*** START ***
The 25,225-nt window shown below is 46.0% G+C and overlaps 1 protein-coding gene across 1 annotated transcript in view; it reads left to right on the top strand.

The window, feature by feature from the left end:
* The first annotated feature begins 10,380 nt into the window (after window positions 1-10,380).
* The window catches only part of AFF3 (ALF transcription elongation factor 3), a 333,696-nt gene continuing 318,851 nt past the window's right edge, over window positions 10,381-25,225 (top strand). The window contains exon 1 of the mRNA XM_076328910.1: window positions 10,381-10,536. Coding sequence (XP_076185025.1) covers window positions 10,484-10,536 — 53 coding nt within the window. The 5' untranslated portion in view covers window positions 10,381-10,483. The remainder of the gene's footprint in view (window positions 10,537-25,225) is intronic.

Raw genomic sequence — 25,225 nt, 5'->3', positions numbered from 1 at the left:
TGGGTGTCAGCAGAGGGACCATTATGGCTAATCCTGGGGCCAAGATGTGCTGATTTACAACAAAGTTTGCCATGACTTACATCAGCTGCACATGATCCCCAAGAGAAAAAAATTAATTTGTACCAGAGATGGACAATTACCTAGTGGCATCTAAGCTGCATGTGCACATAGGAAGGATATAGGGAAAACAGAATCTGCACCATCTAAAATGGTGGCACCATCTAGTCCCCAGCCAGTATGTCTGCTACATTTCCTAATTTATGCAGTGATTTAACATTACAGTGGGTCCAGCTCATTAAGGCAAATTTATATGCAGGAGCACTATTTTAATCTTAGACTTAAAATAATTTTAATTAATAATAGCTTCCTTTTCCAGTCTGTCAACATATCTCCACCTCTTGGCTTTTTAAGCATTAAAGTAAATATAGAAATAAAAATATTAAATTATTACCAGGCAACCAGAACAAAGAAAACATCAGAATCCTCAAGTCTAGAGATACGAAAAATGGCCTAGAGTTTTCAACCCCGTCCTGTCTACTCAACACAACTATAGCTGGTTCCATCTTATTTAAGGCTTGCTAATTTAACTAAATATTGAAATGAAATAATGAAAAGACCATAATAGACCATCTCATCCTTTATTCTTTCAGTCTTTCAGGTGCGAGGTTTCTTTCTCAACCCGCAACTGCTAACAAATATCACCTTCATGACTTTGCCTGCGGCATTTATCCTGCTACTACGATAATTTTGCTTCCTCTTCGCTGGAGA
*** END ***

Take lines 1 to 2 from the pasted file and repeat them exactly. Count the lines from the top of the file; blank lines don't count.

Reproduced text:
The 25,225-nt window shown below is 46.0% G+C and overlaps 1 protein-coding gene across 1 annotated transcript in view; it reads left to right on the top strand.

The window, feature by feature from the left end: